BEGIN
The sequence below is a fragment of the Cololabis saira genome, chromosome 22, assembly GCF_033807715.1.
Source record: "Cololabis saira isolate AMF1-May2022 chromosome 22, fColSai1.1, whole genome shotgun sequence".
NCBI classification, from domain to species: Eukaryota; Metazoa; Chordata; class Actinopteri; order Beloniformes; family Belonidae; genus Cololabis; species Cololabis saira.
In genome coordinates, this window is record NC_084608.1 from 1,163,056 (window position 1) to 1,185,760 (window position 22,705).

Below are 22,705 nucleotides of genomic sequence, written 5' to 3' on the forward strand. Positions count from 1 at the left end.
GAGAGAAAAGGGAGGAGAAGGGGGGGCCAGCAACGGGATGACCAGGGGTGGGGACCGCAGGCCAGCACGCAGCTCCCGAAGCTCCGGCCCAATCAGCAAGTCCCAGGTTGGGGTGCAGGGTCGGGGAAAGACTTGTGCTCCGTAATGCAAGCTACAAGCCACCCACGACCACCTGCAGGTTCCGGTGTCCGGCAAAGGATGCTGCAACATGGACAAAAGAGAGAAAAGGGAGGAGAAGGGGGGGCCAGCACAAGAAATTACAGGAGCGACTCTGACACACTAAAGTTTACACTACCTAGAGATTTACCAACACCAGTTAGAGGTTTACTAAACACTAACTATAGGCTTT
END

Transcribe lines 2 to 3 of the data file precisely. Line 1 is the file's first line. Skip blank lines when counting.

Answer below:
Source record: "Cololabis saira isolate AMF1-May2022 chromosome 22, fColSai1.1, whole genome shotgun sequence".
NCBI classification, from domain to species: Eukaryota; Metazoa; Chordata; class Actinopteri; order Beloniformes; family Belonidae; genus Cololabis; species Cololabis saira.